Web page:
As for the next 40 years, The Catherine M. Recker and Matthew Pappajohn Endowed Osteoporosis Research Fund, has been established by Recker’s daughter and son-in law. Among other things, the endowment would support laboratory and clinical research, train future researchers and provide ongoing patient care and treatment for those with osteoporosis.

Story Source:

The above story is based on materials provided by Creighton University. Note: Materials may be edited for content and length.

Cite This Page:

Creighton University. "Nuns Study Writes Book On Good Habits." ScienceDaily. ScienceDaily, 30 April 2007. <www.sciencedaily.com/releases/2007/04/070429105854.htm>.
Creighton University. (2007, April 30). Nuns Study Writes Book On Good Habits. ScienceDaily. Retrieved March 31, 2015 from www.sciencedaily.com/releases/2007/04/070429105854.htm
Creighton University. "Nuns Study Writes Book On Good Habits." ScienceDaily. www.sciencedaily.com/releases/2007/04/070429105854.htm (accessed March 31, 2015).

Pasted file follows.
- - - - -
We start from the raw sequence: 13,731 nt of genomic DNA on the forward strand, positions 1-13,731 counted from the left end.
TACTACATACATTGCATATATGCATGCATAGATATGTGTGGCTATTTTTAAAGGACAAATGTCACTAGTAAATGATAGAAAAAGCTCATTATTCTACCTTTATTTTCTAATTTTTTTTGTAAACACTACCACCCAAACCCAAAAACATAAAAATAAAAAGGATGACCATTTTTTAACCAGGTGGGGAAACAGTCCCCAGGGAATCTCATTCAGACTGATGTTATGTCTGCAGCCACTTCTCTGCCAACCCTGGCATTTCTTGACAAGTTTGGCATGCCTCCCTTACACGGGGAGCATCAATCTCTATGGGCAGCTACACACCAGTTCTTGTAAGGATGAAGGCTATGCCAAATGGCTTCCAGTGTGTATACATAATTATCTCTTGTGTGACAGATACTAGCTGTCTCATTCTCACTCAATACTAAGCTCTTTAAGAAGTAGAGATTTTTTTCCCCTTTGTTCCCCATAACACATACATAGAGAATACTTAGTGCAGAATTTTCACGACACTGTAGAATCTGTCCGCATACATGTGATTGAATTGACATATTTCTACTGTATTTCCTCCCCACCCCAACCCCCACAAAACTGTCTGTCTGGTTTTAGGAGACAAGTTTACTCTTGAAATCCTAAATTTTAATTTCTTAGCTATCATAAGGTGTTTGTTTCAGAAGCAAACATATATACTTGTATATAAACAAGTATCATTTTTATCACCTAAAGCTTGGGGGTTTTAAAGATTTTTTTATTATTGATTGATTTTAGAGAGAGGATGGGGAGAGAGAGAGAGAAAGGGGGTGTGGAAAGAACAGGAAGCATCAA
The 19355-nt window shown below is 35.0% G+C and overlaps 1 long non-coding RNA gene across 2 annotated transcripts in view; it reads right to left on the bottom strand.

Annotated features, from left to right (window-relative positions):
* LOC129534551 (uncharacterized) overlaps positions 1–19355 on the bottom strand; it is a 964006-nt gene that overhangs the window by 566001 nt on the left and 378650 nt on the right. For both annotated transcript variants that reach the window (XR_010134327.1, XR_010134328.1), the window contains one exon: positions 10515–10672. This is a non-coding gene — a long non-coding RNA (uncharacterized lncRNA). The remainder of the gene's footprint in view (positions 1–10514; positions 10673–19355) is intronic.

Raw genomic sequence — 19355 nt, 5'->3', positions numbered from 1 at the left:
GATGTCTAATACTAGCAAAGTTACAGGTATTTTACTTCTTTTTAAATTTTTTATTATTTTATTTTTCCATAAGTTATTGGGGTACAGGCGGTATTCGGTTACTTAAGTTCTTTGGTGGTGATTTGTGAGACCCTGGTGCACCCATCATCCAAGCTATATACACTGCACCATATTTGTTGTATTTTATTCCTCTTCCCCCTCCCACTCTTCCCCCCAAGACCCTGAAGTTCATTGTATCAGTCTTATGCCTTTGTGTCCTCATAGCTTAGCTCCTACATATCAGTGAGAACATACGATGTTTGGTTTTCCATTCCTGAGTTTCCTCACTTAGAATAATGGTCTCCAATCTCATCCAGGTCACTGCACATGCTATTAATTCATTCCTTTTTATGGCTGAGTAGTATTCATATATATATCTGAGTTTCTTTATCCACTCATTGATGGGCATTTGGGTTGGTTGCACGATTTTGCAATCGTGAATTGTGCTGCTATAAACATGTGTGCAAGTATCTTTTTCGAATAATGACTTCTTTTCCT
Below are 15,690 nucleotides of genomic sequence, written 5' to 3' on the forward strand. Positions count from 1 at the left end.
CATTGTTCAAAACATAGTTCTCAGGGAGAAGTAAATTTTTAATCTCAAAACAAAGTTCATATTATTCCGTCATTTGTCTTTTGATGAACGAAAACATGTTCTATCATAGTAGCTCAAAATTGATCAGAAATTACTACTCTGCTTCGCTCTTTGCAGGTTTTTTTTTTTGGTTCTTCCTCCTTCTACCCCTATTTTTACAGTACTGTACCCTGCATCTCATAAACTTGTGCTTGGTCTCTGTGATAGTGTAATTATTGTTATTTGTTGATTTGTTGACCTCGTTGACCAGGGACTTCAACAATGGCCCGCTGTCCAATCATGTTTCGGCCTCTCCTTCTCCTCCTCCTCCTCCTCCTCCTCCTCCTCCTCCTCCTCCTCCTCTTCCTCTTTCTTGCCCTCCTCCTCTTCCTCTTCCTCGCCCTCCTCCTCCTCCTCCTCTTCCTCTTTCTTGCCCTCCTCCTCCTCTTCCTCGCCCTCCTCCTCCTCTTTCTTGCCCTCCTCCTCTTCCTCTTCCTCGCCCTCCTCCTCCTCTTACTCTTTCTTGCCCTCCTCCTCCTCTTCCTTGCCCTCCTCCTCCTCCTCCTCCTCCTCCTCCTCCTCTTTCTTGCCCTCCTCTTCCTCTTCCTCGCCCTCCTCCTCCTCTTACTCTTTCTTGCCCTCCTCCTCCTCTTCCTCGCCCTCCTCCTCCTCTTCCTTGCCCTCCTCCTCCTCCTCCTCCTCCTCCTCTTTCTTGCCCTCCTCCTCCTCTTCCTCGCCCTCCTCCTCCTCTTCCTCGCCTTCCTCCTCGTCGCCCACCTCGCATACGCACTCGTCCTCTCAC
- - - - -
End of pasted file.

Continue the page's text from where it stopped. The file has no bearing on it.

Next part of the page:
Share This

More From ScienceDaily

More Health & Medicine News

Tuesday, March 31, 2015

Featured Research

from universities, journals, and other organizations

Featured Videos

from AP, Reuters, AFP, and other news services

Soda, Salt and Sugar: The Next Generation of Taxes

Soda, Salt and Sugar: The Next Generation of Taxes

Washington Post (Mar. 30, 2015) — Denisa Livingston, a health advocate for the Dinι Community Advocacy Alliance, and the Post&apos;s Abby Phillip discuss efforts around the country to make unhealthy food choices hurt your wallet as much as your waistline. Video provided by Washington Post
Powered by NewsLook.com
UnitedHealth Buys Catamaran

UnitedHealth Buys Catamaran